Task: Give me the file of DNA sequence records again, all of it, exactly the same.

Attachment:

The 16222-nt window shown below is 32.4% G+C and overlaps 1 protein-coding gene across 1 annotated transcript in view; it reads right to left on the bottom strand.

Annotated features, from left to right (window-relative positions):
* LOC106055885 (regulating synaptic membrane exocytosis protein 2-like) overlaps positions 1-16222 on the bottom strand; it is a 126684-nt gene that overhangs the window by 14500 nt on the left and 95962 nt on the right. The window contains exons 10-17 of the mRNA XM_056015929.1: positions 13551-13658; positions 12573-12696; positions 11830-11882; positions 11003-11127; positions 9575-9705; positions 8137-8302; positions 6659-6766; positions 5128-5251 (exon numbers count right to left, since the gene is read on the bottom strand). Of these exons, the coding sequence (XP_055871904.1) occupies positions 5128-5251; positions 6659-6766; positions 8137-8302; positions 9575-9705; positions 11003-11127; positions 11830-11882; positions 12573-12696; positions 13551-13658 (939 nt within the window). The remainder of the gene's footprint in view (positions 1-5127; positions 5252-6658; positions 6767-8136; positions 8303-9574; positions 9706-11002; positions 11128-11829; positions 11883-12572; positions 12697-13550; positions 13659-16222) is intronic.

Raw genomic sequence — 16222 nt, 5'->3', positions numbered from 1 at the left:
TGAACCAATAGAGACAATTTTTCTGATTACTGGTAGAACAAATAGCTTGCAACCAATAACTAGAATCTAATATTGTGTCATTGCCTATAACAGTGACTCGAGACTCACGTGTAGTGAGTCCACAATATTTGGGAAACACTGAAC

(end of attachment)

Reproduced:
The 16222-nt window shown below is 32.4% G+C and overlaps 1 protein-coding gene across 1 annotated transcript in view; it reads right to left on the bottom strand.

Annotated features, from left to right (window-relative positions):
* LOC106055885 (regulating synaptic membrane exocytosis protein 2-like) overlaps positions 1-16222 on the bottom strand; it is a 126684-nt gene that overhangs the window by 14500 nt on the left and 95962 nt on the right. The window contains exons 10-17 of the mRNA XM_056015929.1: positions 13551-13658; positions 12573-12696; positions 11830-11882; positions 11003-11127; positions 9575-9705; positions 8137-8302; positions 6659-6766; positions 5128-5251 (exon numbers count right to left, since the gene is read on the bottom strand). Of these exons, the coding sequence (XP_055871904.1) occupies positions 5128-5251; positions 6659-6766; positions 8137-8302; positions 9575-9705; positions 11003-11127; positions 11830-11882; positions 12573-12696; positions 13551-13658 (939 nt within the window). The remainder of the gene's footprint in view (positions 1-5127; positions 5252-6658; positions 6767-8136; positions 8303-9574; positions 9706-11002; positions 11128-11829; positions 11883-12572; positions 12697-13550; positions 13659-16222) is intronic.

Raw genomic sequence — 16222 nt, 5'->3', positions numbered from 1 at the left:
TGAACCAATAGAGACAATTTTTCTGATTACTGGTAGAACAAATAGCTTGCAACCAATAACTAGAATCTAATATTGTGTCATTGCCTATAACAGTGACTCGAGACTCACGTGTAGTGAGTCCACAATATTTGGGAAACACTGAAC